• The 'self-distribution model', where the music is self-produced, self-written, self-played, and self-marketed.
The article provides some invaluable advice for upcoming musicians and some very useful insights into the direction that the 'music industry' is heading. A worthwhile read for anybody interested in making a career somehow from music and many useful insights for those that already do.

The full article can be read here.

Thursday, January 03, 2008

Solastalgia...or how our minds will be victims to climate change (WN0008)

The threats posed to the planet and its environment by human-induced climate change are now well documented. Rising sea levels leading to the disappearance of many coastal cities and nations, vast numbers of environmental refugees and mass extinctions are amongst the many perils we are said to be facing.

Wired magazine today reports on another danger to add to the pile-up: 'Solastalgia', or a form of homesickness that one gets when one is still at home.

Coined by Australian philosopher Glenn Albrecht and identified from the scores of interviews conducted with fellow Australians who have described 'their deep, wrenching sense of loss as they watch the landscape around them change', Albrecht believes that he has identified a new type of sadness.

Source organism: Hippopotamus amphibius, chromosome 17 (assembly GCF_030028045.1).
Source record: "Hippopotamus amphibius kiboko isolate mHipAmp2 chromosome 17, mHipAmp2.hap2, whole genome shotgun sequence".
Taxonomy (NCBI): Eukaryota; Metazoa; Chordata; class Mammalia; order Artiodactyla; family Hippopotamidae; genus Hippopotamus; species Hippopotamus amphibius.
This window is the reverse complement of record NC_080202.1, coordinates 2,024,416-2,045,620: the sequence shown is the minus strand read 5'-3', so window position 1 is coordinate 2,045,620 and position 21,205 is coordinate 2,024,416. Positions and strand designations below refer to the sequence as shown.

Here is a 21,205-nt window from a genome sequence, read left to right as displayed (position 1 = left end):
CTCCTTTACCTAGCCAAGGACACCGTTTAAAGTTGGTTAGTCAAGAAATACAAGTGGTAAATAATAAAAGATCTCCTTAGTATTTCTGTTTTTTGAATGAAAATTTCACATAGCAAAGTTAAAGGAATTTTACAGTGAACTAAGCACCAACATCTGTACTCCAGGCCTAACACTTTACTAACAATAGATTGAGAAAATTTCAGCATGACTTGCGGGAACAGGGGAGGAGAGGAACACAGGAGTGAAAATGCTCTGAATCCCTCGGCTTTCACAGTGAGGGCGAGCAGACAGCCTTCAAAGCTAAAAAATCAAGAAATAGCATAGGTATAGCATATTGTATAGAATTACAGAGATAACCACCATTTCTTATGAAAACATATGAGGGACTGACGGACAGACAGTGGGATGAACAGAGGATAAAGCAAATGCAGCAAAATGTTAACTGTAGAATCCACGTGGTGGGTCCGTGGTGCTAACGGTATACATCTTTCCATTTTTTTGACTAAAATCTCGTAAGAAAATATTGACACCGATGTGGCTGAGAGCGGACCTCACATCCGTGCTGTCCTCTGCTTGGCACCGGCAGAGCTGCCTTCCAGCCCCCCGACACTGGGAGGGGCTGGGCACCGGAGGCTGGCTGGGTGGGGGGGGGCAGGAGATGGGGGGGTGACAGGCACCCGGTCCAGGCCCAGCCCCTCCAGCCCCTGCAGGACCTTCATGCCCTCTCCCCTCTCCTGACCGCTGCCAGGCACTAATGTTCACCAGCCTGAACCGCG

Wired goes on to postulate:

'People are feeling displaced. They're suffering symptoms eerily similar to those of indigenous populations that are forcibly removed from their traditional homelands. But nobody is being relocated; they haven't moved anywhere. It's just that the familiar markers of their area, the physical and sensory signals that define home, are vanishing. Their environment is moving away from them, and they miss it terribly.'

For so long, humankind has distinguished itself from other species by adapting the environment to suit itself, unlike other species that adapt themselves to suit their environment. However, we mess with Mother Nature at our peril. Perhaps this is an indication of one of her means of fighting back - by attacking the Achilles Heel of our emotional responses to stimuli.

The rest of the article can be read here.

Illustration: Brandon Kavulla

Wednesday, January 02, 2008